chapter  1
26 Pages

Is there a ‘strategic culture’ of the special relationship? Contingency, identity, and the transformation of Anglo-American relations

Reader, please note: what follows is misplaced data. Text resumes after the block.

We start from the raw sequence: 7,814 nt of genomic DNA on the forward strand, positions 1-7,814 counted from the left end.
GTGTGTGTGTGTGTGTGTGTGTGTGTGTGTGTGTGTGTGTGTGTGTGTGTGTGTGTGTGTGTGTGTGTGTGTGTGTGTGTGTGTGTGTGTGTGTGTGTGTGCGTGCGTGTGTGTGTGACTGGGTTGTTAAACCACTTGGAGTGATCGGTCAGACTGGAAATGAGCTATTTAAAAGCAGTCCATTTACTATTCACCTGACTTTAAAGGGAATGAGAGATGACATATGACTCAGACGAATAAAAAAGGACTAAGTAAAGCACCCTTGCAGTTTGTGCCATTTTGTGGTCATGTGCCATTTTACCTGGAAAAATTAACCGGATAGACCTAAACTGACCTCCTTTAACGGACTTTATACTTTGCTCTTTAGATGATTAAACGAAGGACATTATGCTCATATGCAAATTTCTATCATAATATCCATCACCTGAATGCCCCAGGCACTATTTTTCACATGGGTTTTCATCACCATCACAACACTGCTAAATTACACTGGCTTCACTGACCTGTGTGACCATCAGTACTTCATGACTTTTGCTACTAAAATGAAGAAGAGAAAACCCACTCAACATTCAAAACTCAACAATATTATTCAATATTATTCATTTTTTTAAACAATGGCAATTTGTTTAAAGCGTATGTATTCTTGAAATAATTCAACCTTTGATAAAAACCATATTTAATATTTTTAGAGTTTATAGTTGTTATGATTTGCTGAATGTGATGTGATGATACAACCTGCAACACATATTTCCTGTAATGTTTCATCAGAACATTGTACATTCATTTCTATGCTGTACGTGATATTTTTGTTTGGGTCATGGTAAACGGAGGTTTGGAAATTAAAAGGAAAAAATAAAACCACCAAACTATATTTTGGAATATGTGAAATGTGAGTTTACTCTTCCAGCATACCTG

For more than a decade the concept of ‘strategic culture’ has been gaining traction among political scientists and other students of International Relations (IR), by whom it has been embraced in the hope that it will advance knowledge in whatever particular subject area they fi nd of interest. Thus it can come as no surprise that the concept should also be conscripted for service in the analysis of what surely ranks as one of the more signifi cant subject areas in modern IR, namely that strategic dispensation we refer to as the Anglo-American ‘special relationship’, sometimes alternatively known simply as ‘Anglo-America’, occasionally even as the ‘Anglosphere’.1 By whatever label it is known, the topic of this volume represents an aspect of interstate cooperation that transcends the ‘normal’ bounds of diplomatic conduct in the international anarchy, and does so in a way that can even, at the extreme, call into question conventional assumptions of how allegedly self-regarding states do (or should) act in that anarchical environment.